Microblogging website Twitter for the first time took action against a series of tweets by United States President Donald Trump, labelling them with a warning sign and providing a link to further information, CNN reported.
Twitter added links to two of Trump’s tweets in which he had posted about mail-in ballots and falsely claimed that they would cause the November presidential election to be “rigged.”
The links – which were in blue lettering at the bottom of the posts and punctuated by an exclamation mark – urged people to “get the facts” about voting through mail. Clicking on the links lead to a CNN story that said Trump’s claims were unsubstantiated and to a curated fact-check page filled with further links and summaries of news articles debunking the assertion.
Twitter said Tuesday that Trump’s tweets about mail-in voting did not violate the company’s rules because they don’t explicitly discourage people from voting. But these Tweets contain “potentially misleading information” about voting processes and “have been labeled to provide additional context around mail-in ballots,” Twitter spokesperson Katie Rosborough told CNN. “This decision is in line with the approach we shared earlier this month.”
Under the company’s new policy , which was released on 11 May, Trump’s tweets violated Twitter’s “civic integrity policy”, which bars users from “manipulating or interfering in elections or other civic processes”, such as by posting misleading information that could dissuade people from participating in an election, according to The Guardian.
The changes immediately set off accusations from Trump that the company was biased against him. In a tweet, Trump claimed Twitter was “interfering in the 2020 Presidential Election” and added, in another post, that it was “completely stifling free speech”. “Federal law protects the rights of internet platforms to moderate the third-party speech they publish,” he added.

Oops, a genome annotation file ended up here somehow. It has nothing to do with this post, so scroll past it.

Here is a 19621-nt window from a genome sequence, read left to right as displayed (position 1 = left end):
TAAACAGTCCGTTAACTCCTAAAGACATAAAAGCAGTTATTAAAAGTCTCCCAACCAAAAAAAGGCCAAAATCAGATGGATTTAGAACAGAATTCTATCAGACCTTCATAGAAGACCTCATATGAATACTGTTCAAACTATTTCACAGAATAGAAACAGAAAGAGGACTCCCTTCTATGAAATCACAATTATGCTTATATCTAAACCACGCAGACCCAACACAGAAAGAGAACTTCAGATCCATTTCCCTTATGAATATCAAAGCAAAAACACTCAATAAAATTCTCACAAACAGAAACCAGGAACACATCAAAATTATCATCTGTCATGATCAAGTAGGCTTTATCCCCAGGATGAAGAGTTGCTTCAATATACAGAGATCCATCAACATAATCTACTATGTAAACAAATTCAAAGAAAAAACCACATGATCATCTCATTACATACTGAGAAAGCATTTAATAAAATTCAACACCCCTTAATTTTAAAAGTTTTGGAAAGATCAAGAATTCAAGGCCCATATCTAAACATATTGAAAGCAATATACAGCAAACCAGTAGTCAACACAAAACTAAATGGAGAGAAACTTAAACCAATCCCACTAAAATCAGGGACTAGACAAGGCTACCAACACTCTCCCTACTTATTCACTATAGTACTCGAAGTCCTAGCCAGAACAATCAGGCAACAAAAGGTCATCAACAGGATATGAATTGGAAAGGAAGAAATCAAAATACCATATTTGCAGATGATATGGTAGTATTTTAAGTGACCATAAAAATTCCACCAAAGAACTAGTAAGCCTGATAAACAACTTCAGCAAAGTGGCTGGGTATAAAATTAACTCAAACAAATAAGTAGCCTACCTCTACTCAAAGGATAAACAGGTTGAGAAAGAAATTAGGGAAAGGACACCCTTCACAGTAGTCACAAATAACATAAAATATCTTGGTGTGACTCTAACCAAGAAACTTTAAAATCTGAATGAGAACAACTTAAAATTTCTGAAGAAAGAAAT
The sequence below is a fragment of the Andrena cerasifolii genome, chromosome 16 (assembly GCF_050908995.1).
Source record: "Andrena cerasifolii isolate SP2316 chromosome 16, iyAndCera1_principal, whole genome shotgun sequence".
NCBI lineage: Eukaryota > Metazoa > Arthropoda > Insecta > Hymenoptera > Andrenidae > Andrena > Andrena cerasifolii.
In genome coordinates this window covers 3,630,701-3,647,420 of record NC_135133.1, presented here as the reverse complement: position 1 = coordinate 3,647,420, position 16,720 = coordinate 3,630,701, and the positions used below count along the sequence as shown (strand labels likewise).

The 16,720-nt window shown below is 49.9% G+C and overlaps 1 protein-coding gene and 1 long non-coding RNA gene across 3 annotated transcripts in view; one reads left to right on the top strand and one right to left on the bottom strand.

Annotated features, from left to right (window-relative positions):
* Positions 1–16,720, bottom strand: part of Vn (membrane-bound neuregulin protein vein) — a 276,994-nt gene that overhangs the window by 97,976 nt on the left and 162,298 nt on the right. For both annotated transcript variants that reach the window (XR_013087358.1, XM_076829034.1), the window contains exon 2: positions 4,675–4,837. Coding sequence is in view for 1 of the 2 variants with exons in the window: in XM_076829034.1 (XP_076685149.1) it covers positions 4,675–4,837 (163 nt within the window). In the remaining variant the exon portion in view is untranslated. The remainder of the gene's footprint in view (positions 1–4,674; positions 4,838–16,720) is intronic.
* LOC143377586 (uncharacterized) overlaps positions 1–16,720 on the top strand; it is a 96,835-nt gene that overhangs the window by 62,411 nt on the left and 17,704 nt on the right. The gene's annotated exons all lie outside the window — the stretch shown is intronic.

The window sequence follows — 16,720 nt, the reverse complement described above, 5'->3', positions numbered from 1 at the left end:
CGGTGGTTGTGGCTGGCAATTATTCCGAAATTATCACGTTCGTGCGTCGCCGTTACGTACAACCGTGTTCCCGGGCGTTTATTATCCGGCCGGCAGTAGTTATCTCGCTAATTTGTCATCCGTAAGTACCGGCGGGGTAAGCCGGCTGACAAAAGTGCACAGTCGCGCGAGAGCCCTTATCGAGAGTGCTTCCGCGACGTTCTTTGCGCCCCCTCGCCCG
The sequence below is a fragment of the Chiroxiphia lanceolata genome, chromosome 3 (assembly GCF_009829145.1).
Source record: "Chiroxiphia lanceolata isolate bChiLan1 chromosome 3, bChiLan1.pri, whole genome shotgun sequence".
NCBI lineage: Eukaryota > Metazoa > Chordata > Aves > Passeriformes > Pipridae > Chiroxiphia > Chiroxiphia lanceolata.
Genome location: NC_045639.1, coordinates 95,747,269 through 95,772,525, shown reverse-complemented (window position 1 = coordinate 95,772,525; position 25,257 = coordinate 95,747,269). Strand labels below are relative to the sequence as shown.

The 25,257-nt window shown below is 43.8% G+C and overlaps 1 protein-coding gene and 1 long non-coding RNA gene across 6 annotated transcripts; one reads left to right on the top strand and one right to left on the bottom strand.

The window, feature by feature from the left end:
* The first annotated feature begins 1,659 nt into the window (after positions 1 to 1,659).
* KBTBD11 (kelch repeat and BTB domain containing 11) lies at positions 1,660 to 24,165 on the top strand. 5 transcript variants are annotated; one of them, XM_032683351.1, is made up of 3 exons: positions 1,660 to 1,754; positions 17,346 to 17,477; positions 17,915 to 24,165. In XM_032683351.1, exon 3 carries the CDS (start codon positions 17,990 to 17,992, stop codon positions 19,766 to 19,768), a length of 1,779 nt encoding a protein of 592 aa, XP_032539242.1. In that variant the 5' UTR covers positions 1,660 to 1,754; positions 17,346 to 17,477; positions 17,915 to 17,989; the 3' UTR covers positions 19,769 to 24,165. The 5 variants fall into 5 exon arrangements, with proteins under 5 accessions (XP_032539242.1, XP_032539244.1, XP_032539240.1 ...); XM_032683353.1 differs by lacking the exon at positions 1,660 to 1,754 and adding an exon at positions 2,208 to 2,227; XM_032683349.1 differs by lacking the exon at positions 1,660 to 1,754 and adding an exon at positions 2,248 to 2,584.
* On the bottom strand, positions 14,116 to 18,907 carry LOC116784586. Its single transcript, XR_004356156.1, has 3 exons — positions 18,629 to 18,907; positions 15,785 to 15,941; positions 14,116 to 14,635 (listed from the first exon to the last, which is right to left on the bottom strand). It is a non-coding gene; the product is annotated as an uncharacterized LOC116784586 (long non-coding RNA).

For years, Twitter has faced criticism over Trump’s posts on the social media platform, which he has used to threaten world leaders and spread falsehoods and misinformation. But Twitter has repeatedly said that the president’s messages did not violate its terms of service and that while Trump may have skirted the line of what was accepted under its rules, he never crossed it.
That changed on Tuesday after a severe backlash over tweets that Trump had posted about Lori Klausutis, a young woman who died in 2001 from complications of an undiagnosed heart condition while working for Joe Scarborough, a Florida congressman at the time. As part of his long-running feud with Scarborough, a host for MSNBC channel, Trump had posted false conspiracy theories about Klausutis’ death in recent days, suggesting that Scarborough was involved.
Twitter said it was “deeply sorry about the pain these statements” were causing the Klausutis family, but said that it would not remove Trump’s tweets because they did not violate its policies.
Over the weekend, the president issued several tweets calling into question the legality of mail-in-ballots. The storm of tweets followed Facebook and Twitter posts that wrongly claimed Michigan’s secretary of state mailed ballots to 7.7 million registered voters. Trump later deleted the tweet and posted an edited version that still threatened to hold up federal funds.
Twitter policy forbids sharing “false or misleading information intended to intimidate or dissuade people from participating in an election or other civic process.”